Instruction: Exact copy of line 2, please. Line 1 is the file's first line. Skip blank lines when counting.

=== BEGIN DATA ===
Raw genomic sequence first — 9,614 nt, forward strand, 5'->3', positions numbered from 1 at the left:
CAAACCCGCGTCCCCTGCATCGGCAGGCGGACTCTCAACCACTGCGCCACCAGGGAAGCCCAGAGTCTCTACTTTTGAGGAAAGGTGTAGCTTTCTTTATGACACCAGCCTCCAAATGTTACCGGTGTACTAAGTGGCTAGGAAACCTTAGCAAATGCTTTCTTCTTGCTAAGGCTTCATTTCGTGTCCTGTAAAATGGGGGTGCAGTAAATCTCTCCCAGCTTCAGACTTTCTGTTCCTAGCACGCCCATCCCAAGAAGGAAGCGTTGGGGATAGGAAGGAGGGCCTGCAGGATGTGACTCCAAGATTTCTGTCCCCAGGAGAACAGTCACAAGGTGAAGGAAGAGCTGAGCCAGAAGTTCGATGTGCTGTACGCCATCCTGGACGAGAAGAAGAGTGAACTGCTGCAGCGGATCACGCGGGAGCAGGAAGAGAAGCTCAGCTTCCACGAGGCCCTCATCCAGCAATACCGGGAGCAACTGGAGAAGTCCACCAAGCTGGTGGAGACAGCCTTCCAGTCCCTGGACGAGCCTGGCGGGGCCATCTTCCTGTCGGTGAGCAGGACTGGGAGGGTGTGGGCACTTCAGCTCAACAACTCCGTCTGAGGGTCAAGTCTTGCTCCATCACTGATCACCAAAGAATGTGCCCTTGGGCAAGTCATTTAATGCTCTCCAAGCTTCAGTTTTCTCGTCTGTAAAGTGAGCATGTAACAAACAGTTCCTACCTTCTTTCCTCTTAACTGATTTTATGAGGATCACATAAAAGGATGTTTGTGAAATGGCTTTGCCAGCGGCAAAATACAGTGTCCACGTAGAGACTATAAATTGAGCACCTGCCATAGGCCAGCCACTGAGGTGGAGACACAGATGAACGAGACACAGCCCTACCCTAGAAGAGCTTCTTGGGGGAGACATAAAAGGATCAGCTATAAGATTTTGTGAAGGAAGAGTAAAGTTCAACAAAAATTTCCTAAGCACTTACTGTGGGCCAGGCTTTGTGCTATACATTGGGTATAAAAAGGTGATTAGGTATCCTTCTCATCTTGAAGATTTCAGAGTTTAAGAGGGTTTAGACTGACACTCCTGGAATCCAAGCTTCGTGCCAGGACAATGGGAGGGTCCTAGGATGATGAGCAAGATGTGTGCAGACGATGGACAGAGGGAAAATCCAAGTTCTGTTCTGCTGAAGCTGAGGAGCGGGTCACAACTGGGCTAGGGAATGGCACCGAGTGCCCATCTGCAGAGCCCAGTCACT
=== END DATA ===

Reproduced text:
CAAACCCGCGTCCCCTGCATCGGCAGGCGGACTCTCAACCACTGCGCCACCAGGGAAGCCCAGAGTCTCTACTTTTGAGGAAAGGTGTAGCTTTCTTTATGACACCAGCCTCCAAATGTTACCGGTGTACTAAGTGGCTAGGAAACCTTAGCAAATGCTTTCTTCTTGCTAAGGCTTCATTTCGTGTCCTGTAAAATGGGGGTGCAGTAAATCTCTCCCAGCTTCAGACTTTCTGTTCCTAGCACGCCCATCCCAAGAAGGAAGCGTTGGGGATAGGAAGGAGGGCCTGCAGGATGTGACTCCAAGATTTCTGTCCCCAGGAGAACAGTCACAAGGTGAAGGAAGAGCTGAGCCAGAAGTTCGATGTGCTGTACGCCATCCTGGACGAGAAGAAGAGTGAACTGCTGCAGCGGATCACGCGGGAGCAGGAAGAGAAGCTCAGCTTCCACGAGGCCCTCATCCAGCAATACCGGGAGCAACTGGAGAAGTCCACCAAGCTGGTGGAGACAGCCTTCCAGTCCCTGGACGAGCCTGGCGGGGCCATCTTCCTGTCGGTGAGCAGGACTGGGAGGGTGTGGGCACTTCAGCTCAACAACTCCGTCTGAGGGTCAAGTCTTGCTCCATCACTGATCACCAAAGAATGTGCCCTTGGGCAAGTCATTTAATGCTCTCCAAGCTTCAGTTTTCTCGTCTGTAAAGTGAGCATGTAACAAACAGTTCCTACCTTCTTTCCTCTTAACTGATTTTATGAGGATCACATAAAAGGATGTTTGTGAAATGGCTTTGCCAGCGGCAAAATACAGTGTCCACGTAGAGACTATAAATTGAGCACCTGCCATAGGCCAGCCACTGAGGTGGAGACACAGATGAACGAGACACAGCCCTACCCTAGAAGAGCTTCTTGGGGGAGACATAAAAGGATCAGCTATAAGATTTTGTGAAGGAAGAGTAAAGTTCAACAAAAATTTCCTAAGCACTTACTGTGGGCCAGGCTTTGTGCTATACATTGGGTATAAAAAGGTGATTAGGTATCCTTCTCATCTTGAAGATTTCAGAGTTTAAGAGGGTTTAGACTGACACTCCTGGAATCCAAGCTTCGTGCCAGGACAATGGGAGGGTCCTAGGATGATGAGCAAGATGTGTGCAGACGATGGACAGAGGGAAAATCCAAGTTCTGTTCTGCTGAAGCTGAGGAGCGGGTCACAACTGGGCTAGGGAATGGCACCGAGTGCCCATCTGCAGAGCCCAGTCACT